Being in London for a few days with our bosom-buddy Rosy has been - in a single word - heavenly. We've walked up Primrose Hill, into Regents Park, Camden Market, onto Brick Lane for street food and the best people-watching on Earth around Notting Hill for chi chi cookies. . .

The Londoners' irreverent, humorous, and over-the-top fashion sensibility is a breath of fresh, fun air. It's lovely to be somewhere new again, taking in all the different attitudes and ways of being. It's also fantastic to be able to pick up a paper and read it, or, my favorite, eavesdropping on conversations -- it's a delight. While the French seemed to ooze effortless elegance out of their fingertips, with nary a ruffle out of place, the Brits are sporting mile-high beehive hairdos, huge neon sunglasses, patterned tights, hot pants and a few pimples. It's a schmorgesborg of creativity and punchy confidence I quite enjoy. This is all good, as we'll be 'stuck' here in England for longer than we anticipated due to the ash cloud, settling over all of Europe.

Being stranded on the isle with our darling friend, a culinary whiz mind you, with the best weather I've ever experienced in England (like being in Santa Barbara!), a few great art shows, and the biggest bathtub in the universe is hardly bad.

We awoke with cream scones on the brain and D and I whipped them up in record speed -- hoping all the US/metric/imperial conversions would be okay. The cream scones were more than okay, downright delicate and just hardly sweet. We swirled our tea and coffees, munched the blissful objects and learned of British royalty scandals from the days of yesteryear . . . If this is being stuck, I hope we never have to leave.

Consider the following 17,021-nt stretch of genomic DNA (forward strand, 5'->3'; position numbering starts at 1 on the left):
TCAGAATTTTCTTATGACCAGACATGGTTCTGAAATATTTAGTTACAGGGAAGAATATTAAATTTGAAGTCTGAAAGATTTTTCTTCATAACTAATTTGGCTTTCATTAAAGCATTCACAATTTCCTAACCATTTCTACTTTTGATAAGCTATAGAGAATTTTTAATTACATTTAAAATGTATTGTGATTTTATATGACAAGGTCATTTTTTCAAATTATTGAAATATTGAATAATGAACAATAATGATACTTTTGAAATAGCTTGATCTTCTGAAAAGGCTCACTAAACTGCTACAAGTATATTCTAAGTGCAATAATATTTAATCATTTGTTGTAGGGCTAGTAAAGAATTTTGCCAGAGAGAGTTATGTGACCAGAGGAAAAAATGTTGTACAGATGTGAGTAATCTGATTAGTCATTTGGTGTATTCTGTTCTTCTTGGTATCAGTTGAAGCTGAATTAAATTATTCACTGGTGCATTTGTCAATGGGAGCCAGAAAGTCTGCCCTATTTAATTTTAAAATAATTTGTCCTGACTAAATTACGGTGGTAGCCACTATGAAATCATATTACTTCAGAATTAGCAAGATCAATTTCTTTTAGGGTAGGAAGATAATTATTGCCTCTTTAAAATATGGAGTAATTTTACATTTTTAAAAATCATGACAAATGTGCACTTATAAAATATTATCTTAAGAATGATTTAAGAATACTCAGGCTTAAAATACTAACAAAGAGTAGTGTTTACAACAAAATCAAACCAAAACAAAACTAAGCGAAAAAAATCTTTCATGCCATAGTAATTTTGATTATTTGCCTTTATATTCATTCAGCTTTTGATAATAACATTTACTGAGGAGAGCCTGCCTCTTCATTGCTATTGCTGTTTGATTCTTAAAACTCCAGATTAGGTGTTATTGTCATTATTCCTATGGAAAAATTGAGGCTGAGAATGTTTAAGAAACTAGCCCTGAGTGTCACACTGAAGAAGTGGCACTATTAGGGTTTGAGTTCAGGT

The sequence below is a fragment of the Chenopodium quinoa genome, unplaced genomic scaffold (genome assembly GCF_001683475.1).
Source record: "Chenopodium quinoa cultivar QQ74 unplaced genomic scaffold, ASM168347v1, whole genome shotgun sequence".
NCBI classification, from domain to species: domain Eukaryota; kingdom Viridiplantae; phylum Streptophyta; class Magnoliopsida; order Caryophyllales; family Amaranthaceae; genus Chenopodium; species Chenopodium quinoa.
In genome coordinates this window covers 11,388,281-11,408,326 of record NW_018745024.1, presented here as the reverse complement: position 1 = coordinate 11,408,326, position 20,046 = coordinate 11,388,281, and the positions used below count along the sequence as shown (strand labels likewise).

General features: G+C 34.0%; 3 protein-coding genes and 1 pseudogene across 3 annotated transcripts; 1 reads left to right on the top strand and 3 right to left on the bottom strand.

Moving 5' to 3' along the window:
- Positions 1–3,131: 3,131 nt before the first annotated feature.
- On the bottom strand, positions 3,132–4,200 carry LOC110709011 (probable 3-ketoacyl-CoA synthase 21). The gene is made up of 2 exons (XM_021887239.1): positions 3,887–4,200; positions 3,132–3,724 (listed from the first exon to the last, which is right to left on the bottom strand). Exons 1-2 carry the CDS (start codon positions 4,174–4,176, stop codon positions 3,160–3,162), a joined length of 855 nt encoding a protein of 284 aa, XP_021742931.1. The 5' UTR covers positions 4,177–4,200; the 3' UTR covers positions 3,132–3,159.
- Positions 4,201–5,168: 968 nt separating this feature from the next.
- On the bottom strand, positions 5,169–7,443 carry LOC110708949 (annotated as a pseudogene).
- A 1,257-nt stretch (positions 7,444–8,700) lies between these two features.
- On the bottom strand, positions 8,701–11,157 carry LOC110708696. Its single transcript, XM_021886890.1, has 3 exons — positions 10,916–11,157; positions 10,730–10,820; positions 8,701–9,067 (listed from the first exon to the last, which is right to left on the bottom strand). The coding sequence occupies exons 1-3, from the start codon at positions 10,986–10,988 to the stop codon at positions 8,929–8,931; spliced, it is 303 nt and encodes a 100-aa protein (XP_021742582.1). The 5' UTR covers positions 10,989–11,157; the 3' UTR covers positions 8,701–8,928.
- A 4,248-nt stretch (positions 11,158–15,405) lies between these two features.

Recipe for 10 yummy Cream Scones,
adapted from

2 cups all-purpose flour
1/4 cup granulated white sugar
2 teaspoons baking powder
1/4 teaspoon salt
1/3 cup cold unsalted butter, cut into pieces
1 large egg, lightly beaten
1 teaspoon pure vanilla extract
1/2 cup whipping cream

Preheat oven to 375 degrees F and place the rack in the middle of the oven. Line a cookie sheet with parchment paper.

In a large bowl, whisk together the flour, sugar, baking powder and salt. Cut the butter into small pieces and blend into the flour mixture with a pastry blender or two knives or your fingers. The mixture should look like coarse crumbs. In a small measuring cup combine the whipping cream, beaten egg and vanilla. Add this mixture to the flour mixture. Stir just until combined. Do not over mix.

Knead dough gently on a lightly floured surface. Roll or pat the dough into a circle that is about 7 inches round. Then, using a 2 1/2 inch round cookie cutter or glass, cut the dough into rounds. Place the rounds on the prepared cookie sheet, spacing a few inches apart. Brush the tops of the scones with a little cream, finish with a sprinkling of coarse sugar. This helps to brown the tops of the scones during baking.

Bake for about 15 - 18 minutes or until nicely browned and a toothpick inserted into the center of a scone comes out clean. Remove from oven and transfer to a wire rack to cool.

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